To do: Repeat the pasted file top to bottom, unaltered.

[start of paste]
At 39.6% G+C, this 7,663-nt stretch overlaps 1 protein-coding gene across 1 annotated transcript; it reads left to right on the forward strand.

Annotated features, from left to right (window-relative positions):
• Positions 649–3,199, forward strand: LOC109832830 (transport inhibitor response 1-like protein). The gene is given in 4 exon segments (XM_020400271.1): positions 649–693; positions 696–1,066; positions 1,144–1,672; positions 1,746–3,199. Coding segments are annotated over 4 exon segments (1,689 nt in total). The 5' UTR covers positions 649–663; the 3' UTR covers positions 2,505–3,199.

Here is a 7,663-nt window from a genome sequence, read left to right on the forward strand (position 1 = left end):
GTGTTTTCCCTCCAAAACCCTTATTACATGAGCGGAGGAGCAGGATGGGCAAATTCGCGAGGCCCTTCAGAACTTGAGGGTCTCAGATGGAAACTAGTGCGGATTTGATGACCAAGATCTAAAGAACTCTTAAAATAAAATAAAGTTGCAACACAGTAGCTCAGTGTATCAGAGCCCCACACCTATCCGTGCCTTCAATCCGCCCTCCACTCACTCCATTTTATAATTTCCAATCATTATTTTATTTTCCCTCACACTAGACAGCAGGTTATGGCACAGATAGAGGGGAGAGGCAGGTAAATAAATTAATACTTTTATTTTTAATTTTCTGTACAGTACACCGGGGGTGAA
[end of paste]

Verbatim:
At 39.6% G+C, this 7,663-nt stretch overlaps 1 protein-coding gene across 1 annotated transcript; it reads left to right on the forward strand.

Annotated features, from left to right (window-relative positions):
• Positions 649–3,199, forward strand: LOC109832830 (transport inhibitor response 1-like protein). The gene is given in 4 exon segments (XM_020400271.1): positions 649–693; positions 696–1,066; positions 1,144–1,672; positions 1,746–3,199. Coding segments are annotated over 4 exon segments (1,689 nt in total). The 5' UTR covers positions 649–663; the 3' UTR covers positions 2,505–3,199.

Here is a 7,663-nt window from a genome sequence, read left to right on the forward strand (position 1 = left end):
GTGTTTTCCCTCCAAAACCCTTATTACATGAGCGGAGGAGCAGGATGGGCAAATTCGCGAGGCCCTTCAGAACTTGAGGGTCTCAGATGGAAACTAGTGCGGATTTGATGACCAAGATCTAAAGAACTCTTAAAATAAAATAAAGTTGCAACACAGTAGCTCAGTGTATCAGAGCCCCACACCTATCCGTGCCTTCAATCCGCCCTCCACTCACTCCATTTTATAATTTCCAATCATTATTTTATTTTCCCTCACACTAGACAGCAGGTTATGGCACAGATAGAGGGGAGAGGCAGGTAAATAAATTAATACTTTTATTTTTAATTTTCTGTACAGTACACCGGGGGTGAA